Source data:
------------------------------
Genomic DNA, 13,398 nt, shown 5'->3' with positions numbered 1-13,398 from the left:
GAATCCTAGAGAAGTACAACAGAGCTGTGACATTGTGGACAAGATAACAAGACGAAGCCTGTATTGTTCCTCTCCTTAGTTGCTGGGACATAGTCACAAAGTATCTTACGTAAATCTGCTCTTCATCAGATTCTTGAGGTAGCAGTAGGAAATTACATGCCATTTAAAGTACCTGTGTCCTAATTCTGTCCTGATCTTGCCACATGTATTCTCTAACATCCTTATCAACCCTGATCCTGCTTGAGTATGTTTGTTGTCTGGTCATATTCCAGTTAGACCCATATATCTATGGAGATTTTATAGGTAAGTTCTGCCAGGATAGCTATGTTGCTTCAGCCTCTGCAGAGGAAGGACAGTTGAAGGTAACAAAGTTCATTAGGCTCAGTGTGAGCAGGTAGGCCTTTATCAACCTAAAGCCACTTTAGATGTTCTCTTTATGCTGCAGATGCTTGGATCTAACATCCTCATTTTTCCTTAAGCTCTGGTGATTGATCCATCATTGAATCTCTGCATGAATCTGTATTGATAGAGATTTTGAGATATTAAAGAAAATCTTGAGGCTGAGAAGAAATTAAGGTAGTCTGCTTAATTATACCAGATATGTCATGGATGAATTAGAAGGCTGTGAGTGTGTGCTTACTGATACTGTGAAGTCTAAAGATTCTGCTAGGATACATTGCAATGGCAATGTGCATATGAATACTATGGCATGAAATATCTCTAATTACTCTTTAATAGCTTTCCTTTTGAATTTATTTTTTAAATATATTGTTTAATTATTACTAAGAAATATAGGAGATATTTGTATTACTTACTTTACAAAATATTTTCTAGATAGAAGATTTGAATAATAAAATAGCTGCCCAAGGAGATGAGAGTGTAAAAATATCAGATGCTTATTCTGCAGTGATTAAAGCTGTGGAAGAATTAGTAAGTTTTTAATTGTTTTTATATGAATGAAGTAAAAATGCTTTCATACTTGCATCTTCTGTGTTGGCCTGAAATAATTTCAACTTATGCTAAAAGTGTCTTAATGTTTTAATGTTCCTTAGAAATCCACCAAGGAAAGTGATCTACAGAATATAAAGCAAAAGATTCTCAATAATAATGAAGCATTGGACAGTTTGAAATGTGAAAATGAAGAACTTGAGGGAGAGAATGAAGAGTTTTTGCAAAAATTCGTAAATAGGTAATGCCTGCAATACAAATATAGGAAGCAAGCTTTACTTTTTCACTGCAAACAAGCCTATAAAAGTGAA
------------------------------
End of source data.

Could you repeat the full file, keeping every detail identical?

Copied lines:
Genomic DNA, 13,398 nt, shown 5'->3' with positions numbered 1-13,398 from the left:
GAATCCTAGAGAAGTACAACAGAGCTGTGACATTGTGGACAAGATAACAAGACGAAGCCTGTATTGTTCCTCTCCTTAGTTGCTGGGACATAGTCACAAAGTATCTTACGTAAATCTGCTCTTCATCAGATTCTTGAGGTAGCAGTAGGAAATTACATGCCATTTAAAGTACCTGTGTCCTAATTCTGTCCTGATCTTGCCACATGTATTCTCTAACATCCTTATCAACCCTGATCCTGCTTGAGTATGTTTGTTGTCTGGTCATATTCCAGTTAGACCCATATATCTATGGAGATTTTATAGGTAAGTTCTGCCAGGATAGCTATGTTGCTTCAGCCTCTGCAGAGGAAGGACAGTTGAAGGTAACAAAGTTCATTAGGCTCAGTGTGAGCAGGTAGGCCTTTATCAACCTAAAGCCACTTTAGATGTTCTCTTTATGCTGCAGATGCTTGGATCTAACATCCTCATTTTTCCTTAAGCTCTGGTGATTGATCCATCATTGAATCTCTGCATGAATCTGTATTGATAGAGATTTTGAGATATTAAAGAAAATCTTGAGGCTGAGAAGAAATTAAGGTAGTCTGCTTAATTATACCAGATATGTCATGGATGAATTAGAAGGCTGTGAGTGTGTGCTTACTGATACTGTGAAGTCTAAAGATTCTGCTAGGATACATTGCAATGGCAATGTGCATATGAATACTATGGCATGAAATATCTCTAATTACTCTTTAATAGCTTTCCTTTTGAATTTATTTTTTAAATATATTGTTTAATTATTACTAAGAAATATAGGAGATATTTGTATTACTTACTTTACAAAATATTTTCTAGATAGAAGATTTGAATAATAAAATAGCTGCCCAAGGAGATGAGAGTGTAAAAATATCAGATGCTTATTCTGCAGTGATTAAAGCTGTGGAAGAATTAGTAAGTTTTTAATTGTTTTTATATGAATGAAGTAAAAATGCTTTCATACTTGCATCTTCTGTGTTGGCCTGAAATAATTTCAACTTATGCTAAAAGTGTCTTAATGTTTTAATGTTCCTTAGAAATCCACCAAGGAAAGTGATCTACAGAATATAAAGCAAAAGATTCTCAATAATAATGAAGCATTGGACAGTTTGAAATGTGAAAATGAAGAACTTGAGGGAGAGAATGAAGAGTTTTTGCAAAAATTCGTAAATAGGTAATGCCTGCAATACAAATATAGGAAGCAAGCTTTACTTTTTCACTGCAAACAAGCCTATAAAAGTGAA